A Green Party government would reinstate B.C. Ferries as a Crown corporation and undertake a full review of its operations, according to leader Sonia Furstenau.
Speaking during a campaign stop in Brentwood Bay on Monday, Furstenau said it is time for the ferry system to get away from the for-profit model and focus on ensuring it meets the needs of the coastal community it is meant to serve.
Furstenau said when a system is designed to make a profit, all decisions are made with profit in mind. In the case of B.C. Ferries, she believes all decisions should be made to ensure people have a reliable service that can be counted on.
“We make investments in our transportation networks like roads and transit because we recognize that they are essential for peoples’ mobility and are about opening up economic opportunity,” she said. “We need to stop pretending that ferries should, or could, be run with a profit motive and bring their focus back to the essential services they provide to our communities.”
B.C. Ferries was established as an independent commercial organization in 2003 after 26 years as a Crown corporation.
The change was made to allow B.C. Ferries to operate as a business and make long-term decisions on capital improvements and vessel procurement without being subject to the politics of the day. It was also no longer reliant on the whim of government to set rates or spend money on infrastructure.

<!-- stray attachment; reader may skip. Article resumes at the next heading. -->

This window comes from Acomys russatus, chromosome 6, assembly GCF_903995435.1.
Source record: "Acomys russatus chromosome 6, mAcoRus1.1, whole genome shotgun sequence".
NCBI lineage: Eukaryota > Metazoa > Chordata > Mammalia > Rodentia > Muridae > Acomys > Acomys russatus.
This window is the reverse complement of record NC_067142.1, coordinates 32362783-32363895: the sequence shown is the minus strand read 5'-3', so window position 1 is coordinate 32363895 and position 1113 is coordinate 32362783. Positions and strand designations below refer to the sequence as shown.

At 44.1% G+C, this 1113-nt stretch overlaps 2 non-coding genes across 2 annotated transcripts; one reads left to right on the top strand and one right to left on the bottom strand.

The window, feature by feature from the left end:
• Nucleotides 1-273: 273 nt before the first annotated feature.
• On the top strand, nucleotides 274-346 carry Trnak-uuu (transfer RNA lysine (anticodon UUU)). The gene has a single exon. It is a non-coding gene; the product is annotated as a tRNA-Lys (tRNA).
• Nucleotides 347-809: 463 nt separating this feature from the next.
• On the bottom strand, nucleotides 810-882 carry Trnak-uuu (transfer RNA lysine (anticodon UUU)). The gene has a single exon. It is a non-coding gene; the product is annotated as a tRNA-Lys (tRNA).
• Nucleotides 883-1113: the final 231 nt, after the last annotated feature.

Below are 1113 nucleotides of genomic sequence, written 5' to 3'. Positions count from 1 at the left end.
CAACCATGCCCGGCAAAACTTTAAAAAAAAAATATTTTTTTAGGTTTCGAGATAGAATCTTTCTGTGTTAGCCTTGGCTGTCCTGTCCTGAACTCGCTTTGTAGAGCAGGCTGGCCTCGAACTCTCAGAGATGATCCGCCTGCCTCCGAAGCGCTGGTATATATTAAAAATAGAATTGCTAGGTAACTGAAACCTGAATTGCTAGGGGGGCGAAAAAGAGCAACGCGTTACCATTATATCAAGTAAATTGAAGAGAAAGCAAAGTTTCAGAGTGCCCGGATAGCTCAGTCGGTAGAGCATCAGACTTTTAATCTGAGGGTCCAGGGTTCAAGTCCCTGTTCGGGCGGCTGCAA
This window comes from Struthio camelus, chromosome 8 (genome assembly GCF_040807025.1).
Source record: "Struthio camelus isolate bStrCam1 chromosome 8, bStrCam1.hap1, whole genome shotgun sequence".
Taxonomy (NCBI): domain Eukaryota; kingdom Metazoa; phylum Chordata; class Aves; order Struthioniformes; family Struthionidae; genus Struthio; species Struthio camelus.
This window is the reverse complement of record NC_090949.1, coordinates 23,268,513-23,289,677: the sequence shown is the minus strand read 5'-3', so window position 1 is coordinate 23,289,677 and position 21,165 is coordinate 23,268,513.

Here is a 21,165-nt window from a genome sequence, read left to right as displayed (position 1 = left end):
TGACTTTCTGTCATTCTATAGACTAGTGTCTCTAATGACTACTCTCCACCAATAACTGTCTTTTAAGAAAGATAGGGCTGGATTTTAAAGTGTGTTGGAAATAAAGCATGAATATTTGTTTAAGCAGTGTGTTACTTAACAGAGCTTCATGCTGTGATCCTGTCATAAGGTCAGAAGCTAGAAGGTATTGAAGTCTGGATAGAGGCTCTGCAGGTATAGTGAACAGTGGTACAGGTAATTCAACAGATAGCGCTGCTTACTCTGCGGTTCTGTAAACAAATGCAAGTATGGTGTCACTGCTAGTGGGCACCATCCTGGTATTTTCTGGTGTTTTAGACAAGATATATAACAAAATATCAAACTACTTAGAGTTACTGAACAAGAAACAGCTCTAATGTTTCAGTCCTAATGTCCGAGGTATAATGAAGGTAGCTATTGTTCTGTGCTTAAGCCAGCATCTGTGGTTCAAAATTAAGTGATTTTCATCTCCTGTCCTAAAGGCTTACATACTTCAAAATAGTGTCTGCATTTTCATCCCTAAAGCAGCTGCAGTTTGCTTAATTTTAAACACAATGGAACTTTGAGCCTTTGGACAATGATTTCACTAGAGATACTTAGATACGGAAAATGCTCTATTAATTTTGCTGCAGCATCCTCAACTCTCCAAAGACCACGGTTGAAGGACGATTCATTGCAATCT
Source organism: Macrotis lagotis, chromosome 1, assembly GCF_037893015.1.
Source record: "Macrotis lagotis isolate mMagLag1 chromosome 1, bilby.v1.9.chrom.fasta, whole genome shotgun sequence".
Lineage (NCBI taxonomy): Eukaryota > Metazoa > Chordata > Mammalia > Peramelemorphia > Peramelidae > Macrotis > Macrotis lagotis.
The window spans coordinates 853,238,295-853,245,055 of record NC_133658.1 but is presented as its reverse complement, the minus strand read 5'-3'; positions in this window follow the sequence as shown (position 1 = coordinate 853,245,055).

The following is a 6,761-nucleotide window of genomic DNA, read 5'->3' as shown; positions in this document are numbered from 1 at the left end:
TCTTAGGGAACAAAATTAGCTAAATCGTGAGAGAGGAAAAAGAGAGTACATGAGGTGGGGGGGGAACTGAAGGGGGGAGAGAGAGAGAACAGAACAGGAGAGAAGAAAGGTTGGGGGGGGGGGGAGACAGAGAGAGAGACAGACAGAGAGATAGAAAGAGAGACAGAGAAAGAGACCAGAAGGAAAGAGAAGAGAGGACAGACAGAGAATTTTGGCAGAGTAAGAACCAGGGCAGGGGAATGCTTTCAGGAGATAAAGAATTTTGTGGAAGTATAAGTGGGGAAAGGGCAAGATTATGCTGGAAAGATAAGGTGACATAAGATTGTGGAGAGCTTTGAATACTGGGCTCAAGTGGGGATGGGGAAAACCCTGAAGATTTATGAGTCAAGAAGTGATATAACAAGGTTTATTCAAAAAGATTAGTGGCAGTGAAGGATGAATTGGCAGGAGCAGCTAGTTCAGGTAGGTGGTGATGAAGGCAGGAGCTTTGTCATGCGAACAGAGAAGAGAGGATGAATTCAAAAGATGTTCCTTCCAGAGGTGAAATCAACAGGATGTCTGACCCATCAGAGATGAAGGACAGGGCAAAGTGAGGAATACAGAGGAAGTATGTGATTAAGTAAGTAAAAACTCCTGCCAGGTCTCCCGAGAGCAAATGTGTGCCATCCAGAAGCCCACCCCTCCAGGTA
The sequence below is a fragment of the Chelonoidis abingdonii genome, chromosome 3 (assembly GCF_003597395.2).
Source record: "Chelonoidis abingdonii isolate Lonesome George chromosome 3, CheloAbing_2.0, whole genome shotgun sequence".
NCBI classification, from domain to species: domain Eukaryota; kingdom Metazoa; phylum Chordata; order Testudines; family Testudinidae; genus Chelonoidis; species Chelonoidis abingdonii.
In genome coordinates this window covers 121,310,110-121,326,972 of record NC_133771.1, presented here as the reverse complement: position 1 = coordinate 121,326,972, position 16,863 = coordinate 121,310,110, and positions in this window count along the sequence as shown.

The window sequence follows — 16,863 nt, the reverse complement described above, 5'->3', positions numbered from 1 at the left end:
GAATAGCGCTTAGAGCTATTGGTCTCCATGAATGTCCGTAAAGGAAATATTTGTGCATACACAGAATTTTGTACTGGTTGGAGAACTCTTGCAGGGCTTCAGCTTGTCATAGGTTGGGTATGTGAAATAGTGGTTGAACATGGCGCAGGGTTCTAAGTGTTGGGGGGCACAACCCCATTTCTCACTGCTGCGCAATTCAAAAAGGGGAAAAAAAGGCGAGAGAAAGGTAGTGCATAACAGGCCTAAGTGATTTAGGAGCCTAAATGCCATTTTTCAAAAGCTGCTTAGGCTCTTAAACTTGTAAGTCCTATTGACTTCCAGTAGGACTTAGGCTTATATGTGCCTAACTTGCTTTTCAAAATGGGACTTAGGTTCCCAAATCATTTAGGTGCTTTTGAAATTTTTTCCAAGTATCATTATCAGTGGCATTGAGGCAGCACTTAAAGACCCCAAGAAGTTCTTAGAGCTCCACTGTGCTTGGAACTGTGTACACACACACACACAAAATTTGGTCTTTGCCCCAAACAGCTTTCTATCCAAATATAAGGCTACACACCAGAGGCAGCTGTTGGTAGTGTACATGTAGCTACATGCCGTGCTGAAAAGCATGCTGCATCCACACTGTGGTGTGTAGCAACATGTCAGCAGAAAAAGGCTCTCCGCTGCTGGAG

But Furstenau suggests the for-profit system has not been responsive to the needs of people living in the coastal communities.
She said people need a system that is more reliable, more affordable, offers increased passenger service, an improved reservation system, and increased frequency of sailings in the summer season to ensure locals are not frozen out of using the system when tourist traffic increases.
“We need to make sure residents of coastal communities can count on it,” she said, adding it that means adding more service then the government would add more service.
If B.C. Ferries once again became a Crown corporation, its costs would be spread among all taxpayers rather than the user-pay system that currently exists.
The NDP has said it will make B.C. Ferries more accountable to its customers by improving service at peak times, allocating more space to reservations and allowing walk-on reservations.
In its platform, the B.C. Liberal Paryt says it will review ferry schedules with a goal of hourly service on high-frequency routes.